When I decided to look into Henryk Sienkiewicz’s novels, I first tried to find him at Chapters Bookstore. He was not to be found, not even his Quo Vadis. You will find any number of new authors’ books about the same period and even the same subject but none by the original master of the genre. I suppose I cannot try to wax too indignant because I only just discovered him myself.
I remember buying one or two of those new authors in the past and how disappointing they were, even before I had Sienkiewicz to compare them with. I remember one awful novel where the author expected us to admire and identify with the knightly hero by telling us he had won a fine horse by staying up all night playing dice. I stopped reading at that point.
In Sienkiewicz, as in O’Brian, or Tolkien, there is no striving, no striving at all. The author’s style is unobtrusive. His techniques are seamless. We forget about the narrator completely. We live in the emotions of the protagonists. We escape to another world. That’s ‘all’ there is to it. How easily it seems to be done! But how hard is to do well!
In my last post we had a look at an example of Sienkiewicz’s poetic style in Knights of the Cross. Now I will share with you an example of his action. I have condensed it down a little. God forgive me, because you should not edit such a masterpiece.
The scene: Zbyszko, our hero, has taken up the Teutonic knight Rotgier’s general challenge to a duel to prove before God the Teutonic Order’s innocence in the affair of the abduction of Zbyszko’s young wife. Zbyszko believes the knight is lying and that the Order is in fact responsible for the abduction.
The fight was to take place in the castle yard, which was surrounded by a porch. When it was broad daylight, the prince and princess arrived together with their children and took their seats in the centre between the pillars, from where the whole yard could best be overlooked. Next to them were the principal courtiers, noble ladies, and the knighthood. All the corners of the vestibule were filled: the domestics gathered behind the wall which was made from the swept snow, some clung to the posts, and even to the roof. There the vulgar muttered among themselves: "God grant that our champion may not be subdued!"
They entered from opposite sides of the arena and halted at the barriers. Every one of the onlookers then held his breath, every one thought, that very soon two souls would escape to the threshold of the Divine Court and two dead bodies remain on the snow, and the lips, as well as the cheeks of the women turned pale and livid at that thought; the eyes of the men again gazed steadfastly at the opponents as at a rainbow, because every one was trying to forecast, from their postures and armament alone, which side would be victorious.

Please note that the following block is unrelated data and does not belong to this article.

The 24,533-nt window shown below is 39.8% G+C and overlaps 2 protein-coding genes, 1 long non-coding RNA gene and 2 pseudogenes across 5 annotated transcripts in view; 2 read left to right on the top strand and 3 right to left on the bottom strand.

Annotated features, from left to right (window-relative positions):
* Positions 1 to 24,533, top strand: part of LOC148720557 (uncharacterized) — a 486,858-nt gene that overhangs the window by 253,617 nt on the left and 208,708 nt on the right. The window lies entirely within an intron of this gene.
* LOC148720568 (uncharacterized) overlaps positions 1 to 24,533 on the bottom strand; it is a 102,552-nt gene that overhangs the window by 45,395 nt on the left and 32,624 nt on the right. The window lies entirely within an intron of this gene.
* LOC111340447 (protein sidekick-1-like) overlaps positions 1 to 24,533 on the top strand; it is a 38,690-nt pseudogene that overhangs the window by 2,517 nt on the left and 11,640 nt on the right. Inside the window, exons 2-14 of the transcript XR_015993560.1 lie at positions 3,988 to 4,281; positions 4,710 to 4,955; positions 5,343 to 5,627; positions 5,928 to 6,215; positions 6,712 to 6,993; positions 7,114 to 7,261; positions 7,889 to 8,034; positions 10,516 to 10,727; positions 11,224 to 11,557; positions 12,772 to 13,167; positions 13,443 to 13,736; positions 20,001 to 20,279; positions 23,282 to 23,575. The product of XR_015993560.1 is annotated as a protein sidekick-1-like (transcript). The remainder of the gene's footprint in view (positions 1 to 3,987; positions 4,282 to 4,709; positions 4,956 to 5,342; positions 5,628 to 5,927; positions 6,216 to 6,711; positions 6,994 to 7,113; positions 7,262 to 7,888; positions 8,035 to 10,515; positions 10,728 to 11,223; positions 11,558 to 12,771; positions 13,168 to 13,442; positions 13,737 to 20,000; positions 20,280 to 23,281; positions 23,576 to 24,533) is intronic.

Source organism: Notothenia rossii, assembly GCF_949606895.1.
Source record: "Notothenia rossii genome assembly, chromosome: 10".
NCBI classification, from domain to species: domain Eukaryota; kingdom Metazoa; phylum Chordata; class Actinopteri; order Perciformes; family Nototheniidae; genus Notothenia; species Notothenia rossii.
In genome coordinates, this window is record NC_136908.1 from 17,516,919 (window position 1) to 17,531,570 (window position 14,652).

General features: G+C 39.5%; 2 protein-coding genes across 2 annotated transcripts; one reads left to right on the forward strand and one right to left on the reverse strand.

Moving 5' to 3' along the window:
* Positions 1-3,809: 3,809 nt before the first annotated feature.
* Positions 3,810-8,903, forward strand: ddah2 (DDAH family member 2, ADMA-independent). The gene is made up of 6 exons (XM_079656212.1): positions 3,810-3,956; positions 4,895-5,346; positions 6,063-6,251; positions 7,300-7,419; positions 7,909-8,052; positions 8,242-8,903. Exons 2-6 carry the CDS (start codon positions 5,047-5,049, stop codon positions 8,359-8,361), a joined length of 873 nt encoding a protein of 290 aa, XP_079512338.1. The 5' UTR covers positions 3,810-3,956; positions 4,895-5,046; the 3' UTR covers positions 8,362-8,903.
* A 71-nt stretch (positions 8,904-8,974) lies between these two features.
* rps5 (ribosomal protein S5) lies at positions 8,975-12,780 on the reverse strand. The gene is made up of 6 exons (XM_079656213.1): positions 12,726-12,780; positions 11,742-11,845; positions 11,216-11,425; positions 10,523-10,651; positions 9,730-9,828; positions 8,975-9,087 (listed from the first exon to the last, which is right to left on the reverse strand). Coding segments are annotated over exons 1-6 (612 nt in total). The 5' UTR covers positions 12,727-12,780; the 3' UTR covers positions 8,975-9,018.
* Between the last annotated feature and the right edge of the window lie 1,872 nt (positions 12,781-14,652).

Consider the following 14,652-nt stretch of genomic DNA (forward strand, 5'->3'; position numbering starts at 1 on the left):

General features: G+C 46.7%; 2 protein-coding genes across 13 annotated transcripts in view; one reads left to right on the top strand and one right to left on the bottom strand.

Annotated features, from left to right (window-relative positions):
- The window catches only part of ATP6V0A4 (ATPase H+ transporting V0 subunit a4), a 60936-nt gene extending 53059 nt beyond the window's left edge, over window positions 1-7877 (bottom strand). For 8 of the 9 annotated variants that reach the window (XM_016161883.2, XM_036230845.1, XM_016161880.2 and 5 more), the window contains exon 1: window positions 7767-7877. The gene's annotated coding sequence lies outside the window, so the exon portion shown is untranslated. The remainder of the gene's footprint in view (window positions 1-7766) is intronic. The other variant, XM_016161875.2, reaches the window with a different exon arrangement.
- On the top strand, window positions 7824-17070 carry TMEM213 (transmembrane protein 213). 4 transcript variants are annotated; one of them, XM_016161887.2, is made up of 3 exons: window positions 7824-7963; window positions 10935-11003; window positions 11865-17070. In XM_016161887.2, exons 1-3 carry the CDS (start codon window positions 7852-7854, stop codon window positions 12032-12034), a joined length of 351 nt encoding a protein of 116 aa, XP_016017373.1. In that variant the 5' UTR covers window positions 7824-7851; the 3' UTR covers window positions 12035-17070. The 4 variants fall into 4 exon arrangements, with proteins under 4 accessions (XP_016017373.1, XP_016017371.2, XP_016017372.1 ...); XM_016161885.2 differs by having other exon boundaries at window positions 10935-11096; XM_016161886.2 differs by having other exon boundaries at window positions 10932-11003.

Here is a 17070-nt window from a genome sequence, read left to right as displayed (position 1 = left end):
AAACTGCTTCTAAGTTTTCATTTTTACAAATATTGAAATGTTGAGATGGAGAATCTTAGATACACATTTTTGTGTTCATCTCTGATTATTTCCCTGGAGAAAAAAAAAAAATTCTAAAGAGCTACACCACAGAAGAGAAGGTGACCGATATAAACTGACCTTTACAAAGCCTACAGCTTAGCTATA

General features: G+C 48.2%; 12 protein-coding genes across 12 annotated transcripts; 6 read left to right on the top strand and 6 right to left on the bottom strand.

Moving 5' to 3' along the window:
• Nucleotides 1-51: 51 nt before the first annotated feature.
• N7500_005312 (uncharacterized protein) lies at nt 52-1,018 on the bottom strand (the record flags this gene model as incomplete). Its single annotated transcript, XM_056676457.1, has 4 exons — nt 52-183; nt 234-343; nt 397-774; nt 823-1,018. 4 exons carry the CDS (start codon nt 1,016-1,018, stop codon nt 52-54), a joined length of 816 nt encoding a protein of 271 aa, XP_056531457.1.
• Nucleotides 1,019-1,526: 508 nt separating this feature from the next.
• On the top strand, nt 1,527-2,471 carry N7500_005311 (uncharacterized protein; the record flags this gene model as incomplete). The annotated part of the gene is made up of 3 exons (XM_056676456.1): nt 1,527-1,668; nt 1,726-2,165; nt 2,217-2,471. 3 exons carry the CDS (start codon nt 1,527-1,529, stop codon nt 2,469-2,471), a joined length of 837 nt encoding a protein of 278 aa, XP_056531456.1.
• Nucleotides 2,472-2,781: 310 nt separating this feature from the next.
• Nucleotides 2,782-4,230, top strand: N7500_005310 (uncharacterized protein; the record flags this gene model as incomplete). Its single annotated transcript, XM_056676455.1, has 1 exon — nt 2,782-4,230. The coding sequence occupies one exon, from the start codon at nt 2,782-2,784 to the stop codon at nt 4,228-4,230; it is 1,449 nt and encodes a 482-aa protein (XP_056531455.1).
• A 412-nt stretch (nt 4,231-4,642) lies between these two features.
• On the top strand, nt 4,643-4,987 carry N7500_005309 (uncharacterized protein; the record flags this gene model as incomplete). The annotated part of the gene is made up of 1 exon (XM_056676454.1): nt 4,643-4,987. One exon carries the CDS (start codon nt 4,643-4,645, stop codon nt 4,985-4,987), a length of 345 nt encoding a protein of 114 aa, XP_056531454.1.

It was in some measure favorable for Zbyszko that he had chosen a combat with axes, because fencing with that kind of weapon was impossible. With long and short swords, with which it was necessary to know the strokes, thrusts, and how to ward off blows, the German would have had a considerable superiority. But even so, Zbyszko, as well as the spectators, recognized from his motions and management of the shield, that they had before them an experienced and formidable man, who apparently was not entering a combat of this kind for the first time. To each of Zbyszko's blows Rotgier offered his shield, slightly withdrawing it at the concussion, by which means even the most powerful swing lost its force, and could neither cleave nor crush the smooth surface. He at times retreated and at times became aggressive, doing it quietly, though so quickly that the eyes could hardly follow his motions.
Rotgier, who had fought in many wars and battles, either in troop or singly, knew by experience that there are some people, like birds of prey, who are born to fight, being specially gifted by Nature, who bestows all things, with what others only attain after years of training, and he at the same time observed that he was now dealing with one of those. He understood from the very first strokes that there was in this youth something as in a hawk, who sees in his opponent only his prey, and thinks of nothing but getting him in his claws. Notwithstanding his own strength, he also noticed that it was not equal to Zbyszko's, and should he get exhausted before succeeding in giving a final stroke, the combat with this formidable, although less experienced, stripling, might result in his ruin. Thus reflecting, he determined to fight with the least possible effort, drew the shield closer to him, did not move much either forward or backward, restricted his motions, and gathered all the power of his soul and arm for one decisive stroke, and awaited his opportunity.
The terrible fight lasted longer than usual. A deathlike silence reigned in the porches. The only sounds heard were the sometimes ringing and sometimes hollow blows of the sharp points and edges of the axes against the shields. Such sights were not strange to the princes, knights and courtiers; and nevertheless a feeling, resembling terror, seemed to clutch all hearts as if with tongs. It was understood that this was not a mere exhibition of strength, skill and courage, but that in this fight there was a greater fury and despair, a greater and more inexorable stubbornness, a deeper vengeance. On one side terrible wrongs, love and fathomless sorrow; on the other, the honor of the entire Order and deep hatred, met on this field of battle for the Judgment of God.
Photo of Krakow Castle courtyard by Galen Frysinger